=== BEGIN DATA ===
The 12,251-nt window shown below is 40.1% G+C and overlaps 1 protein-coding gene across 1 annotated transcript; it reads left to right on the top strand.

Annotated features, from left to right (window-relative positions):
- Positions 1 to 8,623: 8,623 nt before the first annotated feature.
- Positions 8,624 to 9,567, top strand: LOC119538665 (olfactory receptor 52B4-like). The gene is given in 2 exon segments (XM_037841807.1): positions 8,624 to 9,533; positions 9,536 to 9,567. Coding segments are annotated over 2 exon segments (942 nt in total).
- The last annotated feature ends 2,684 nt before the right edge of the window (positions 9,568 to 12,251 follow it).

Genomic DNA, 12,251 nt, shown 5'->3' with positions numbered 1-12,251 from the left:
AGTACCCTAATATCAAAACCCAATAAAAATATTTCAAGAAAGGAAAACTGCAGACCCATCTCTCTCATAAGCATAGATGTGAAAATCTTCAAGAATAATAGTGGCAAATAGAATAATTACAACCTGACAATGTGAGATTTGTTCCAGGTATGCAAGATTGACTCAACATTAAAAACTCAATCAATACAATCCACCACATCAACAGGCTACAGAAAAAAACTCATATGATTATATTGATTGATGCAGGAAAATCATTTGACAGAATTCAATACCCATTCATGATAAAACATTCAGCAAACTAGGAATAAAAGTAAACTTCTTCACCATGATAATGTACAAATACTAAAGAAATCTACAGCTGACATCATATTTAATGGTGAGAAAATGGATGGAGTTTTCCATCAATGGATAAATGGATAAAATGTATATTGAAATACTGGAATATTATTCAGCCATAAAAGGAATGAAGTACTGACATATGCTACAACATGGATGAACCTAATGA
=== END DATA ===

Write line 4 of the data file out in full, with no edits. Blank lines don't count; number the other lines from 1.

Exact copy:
- Positions 8,624 to 9,567, top strand: LOC119538665 (olfactory receptor 52B4-like). The gene is given in 2 exon segments (XM_037841807.1): positions 8,624 to 9,533; positions 9,536 to 9,567. Coding segments are annotated over 2 exon segments (942 nt in total).